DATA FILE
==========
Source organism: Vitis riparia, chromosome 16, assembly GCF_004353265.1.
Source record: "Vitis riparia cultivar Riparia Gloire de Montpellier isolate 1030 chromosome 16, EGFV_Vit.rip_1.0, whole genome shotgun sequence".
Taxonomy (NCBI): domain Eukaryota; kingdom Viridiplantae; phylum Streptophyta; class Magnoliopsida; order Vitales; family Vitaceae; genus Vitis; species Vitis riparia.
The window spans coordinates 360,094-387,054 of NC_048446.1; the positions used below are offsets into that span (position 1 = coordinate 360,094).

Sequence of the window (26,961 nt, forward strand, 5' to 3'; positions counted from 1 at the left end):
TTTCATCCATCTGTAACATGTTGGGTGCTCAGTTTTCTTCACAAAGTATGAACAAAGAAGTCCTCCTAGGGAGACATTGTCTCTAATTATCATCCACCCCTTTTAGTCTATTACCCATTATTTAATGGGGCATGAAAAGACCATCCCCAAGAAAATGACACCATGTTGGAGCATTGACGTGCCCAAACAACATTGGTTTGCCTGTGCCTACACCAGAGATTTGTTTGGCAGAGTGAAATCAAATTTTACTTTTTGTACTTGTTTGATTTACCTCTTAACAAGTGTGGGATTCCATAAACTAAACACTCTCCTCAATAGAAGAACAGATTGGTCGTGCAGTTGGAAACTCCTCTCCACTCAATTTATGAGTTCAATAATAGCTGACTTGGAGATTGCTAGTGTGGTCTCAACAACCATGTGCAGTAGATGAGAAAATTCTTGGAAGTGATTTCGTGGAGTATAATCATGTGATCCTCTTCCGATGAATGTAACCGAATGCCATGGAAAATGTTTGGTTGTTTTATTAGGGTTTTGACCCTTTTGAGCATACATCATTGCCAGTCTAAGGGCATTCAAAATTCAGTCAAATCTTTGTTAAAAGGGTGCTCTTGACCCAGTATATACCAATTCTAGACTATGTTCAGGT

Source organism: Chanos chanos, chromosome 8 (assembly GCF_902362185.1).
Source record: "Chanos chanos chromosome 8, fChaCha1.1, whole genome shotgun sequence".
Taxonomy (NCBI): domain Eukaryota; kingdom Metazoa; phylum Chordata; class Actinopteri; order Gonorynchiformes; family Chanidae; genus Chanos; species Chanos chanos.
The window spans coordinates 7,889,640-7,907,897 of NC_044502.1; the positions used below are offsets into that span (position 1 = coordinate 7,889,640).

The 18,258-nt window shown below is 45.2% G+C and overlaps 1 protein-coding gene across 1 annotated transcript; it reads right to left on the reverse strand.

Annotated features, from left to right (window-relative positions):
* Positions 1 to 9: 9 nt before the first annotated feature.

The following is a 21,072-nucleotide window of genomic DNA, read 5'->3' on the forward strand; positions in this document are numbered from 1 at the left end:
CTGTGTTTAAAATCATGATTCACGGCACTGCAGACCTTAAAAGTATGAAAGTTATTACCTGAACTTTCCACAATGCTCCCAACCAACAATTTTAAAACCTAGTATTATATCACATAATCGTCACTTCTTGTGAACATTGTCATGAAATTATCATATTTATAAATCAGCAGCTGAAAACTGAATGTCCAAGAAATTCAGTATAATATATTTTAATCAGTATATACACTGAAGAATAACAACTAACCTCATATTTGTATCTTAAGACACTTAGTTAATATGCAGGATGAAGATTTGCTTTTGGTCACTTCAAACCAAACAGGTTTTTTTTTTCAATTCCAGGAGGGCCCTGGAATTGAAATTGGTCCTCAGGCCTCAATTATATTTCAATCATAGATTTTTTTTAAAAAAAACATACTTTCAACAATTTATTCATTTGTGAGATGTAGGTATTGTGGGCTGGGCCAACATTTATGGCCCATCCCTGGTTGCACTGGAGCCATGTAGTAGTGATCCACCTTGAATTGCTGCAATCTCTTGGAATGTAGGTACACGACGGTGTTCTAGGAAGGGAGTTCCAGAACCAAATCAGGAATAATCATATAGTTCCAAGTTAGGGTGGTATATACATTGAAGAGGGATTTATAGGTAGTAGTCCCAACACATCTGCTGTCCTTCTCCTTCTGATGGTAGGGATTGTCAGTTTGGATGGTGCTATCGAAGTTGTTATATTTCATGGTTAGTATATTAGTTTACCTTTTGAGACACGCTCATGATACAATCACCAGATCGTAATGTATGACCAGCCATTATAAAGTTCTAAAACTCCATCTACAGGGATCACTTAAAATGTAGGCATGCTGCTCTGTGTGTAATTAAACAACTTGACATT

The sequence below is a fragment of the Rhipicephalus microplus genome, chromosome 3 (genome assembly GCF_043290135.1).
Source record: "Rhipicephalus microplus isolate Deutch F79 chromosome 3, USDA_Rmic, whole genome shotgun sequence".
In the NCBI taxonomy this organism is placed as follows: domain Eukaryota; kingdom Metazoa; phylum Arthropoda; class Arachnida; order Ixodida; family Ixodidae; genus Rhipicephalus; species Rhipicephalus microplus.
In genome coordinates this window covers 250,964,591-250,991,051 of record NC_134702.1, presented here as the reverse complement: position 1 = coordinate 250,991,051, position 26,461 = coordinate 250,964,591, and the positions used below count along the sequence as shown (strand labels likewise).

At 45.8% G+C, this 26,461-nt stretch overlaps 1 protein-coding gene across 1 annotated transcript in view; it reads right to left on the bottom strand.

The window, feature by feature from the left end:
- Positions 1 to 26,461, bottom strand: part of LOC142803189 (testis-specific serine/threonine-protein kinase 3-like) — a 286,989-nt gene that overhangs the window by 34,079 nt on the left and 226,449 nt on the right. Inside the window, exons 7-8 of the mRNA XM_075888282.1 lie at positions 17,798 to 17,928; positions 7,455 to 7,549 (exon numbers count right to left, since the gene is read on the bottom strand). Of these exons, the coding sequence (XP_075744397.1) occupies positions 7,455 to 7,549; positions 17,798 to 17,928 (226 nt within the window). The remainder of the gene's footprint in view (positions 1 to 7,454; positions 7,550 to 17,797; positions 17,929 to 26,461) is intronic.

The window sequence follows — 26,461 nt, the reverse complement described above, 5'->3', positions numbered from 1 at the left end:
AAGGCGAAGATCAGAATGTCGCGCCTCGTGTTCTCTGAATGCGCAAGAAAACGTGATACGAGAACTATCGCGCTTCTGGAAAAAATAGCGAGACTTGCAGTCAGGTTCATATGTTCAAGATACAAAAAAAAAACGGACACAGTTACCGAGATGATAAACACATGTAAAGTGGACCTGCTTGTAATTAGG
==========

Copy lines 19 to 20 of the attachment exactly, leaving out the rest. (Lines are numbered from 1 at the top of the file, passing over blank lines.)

In genome coordinates this window covers 250,964,591-250,991,051 of record NC_134702.1, presented here as the reverse complement: position 1 = coordinate 250,991,051, position 26,461 = coordinate 250,964,591, and the positions used below count along the sequence as shown (strand labels likewise).

At 45.8% G+C, this 26,461-nt stretch overlaps 1 protein-coding gene across 1 annotated transcript in view; it reads right to left on the bottom strand.